Tinnitus and Hearing Loss
Damage in the external, middle, or internal ear can contribute to the emergence of tinnitus because of the hearing loss it causes.
- 2.The two components of the external ear are the auricle and the outer auditory canal.
The occlusion of the ear canal produces an alteration in sound transmission that may cause tinnitus to develop.
Ear canal inflammation may cause tinnitus.
- 3.The middle ear is an impedance transformer and the site of several pathologies that all may cause tinnitus.
Acute otitis is accompanied by fever, strong pain in the ear, conductive hearing loss, and discharge from the ear.
Otitis media with effusion is a chronic presence of seromucous secretions in the middle ear cavity without signs of acute inflammation.
Otitis media is an inflammation of the middle ear causing conductive hearing loss.
Cholesteatoma is a mass of keratinizing squamous cells or epithelial debris that may occur in the middle ear cavity; it can erode body structures.
Otosclerosis involves a bony formation around the stapes, impeding its motion.
The first symptom of otosclerosis is often tinnitus.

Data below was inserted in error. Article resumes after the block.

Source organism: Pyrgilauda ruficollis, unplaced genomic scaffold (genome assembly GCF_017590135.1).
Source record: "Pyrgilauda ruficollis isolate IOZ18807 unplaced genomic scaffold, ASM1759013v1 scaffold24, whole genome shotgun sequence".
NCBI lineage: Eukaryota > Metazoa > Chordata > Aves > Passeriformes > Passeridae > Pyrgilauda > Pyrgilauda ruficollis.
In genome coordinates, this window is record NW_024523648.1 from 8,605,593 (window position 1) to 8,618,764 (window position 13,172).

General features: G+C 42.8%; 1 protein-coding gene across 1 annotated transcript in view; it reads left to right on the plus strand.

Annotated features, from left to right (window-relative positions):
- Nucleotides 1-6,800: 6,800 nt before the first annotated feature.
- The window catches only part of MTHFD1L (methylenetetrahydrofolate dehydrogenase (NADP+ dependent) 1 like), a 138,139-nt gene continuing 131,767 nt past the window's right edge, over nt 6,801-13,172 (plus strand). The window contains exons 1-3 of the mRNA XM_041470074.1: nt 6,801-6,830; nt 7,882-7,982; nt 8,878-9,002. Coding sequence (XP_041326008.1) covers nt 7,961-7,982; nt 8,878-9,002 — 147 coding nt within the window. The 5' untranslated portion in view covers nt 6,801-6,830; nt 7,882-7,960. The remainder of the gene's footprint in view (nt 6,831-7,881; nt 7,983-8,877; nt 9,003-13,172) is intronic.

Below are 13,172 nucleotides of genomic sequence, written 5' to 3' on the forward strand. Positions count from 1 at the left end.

- 5.Tinnitus often occurs in association with hearing loss of cochlear origin.
Acoustic trauma is one of the most common risk factors for the development of tinnitus and one of the major causes of permanent sensorineural hearing loss.
Administration of ototoxic drugs can cause hearing loss, tinnitus, and vertigo or dizziness.
Age-related changes can cause tinnitus and hearing loss.
Tinnitus is one of the three symptoms that define Ménière’s disease.
Changes (decrease) in cochlear blood perfusion can lead to cochlear damage with hearing loss and tinnitus.
Abrupt change in barometric pressure (barotraumas) can cause damage to the cochlea and may lead to tinnitus.
Hearing loss due to ear diseases may trigger a series of reactions in the central nervous system, which leads to the tinnitus.
Head trauma can lead to tinnitus, and balance disorders are very common after mild to severe head traumas.
KeywordsTinnitus Hearing loss External ear Middle ear Internal ear Cochlea
Central nervous system
Inner hair cell
Outer hair cell
Spiral ganglion neuron
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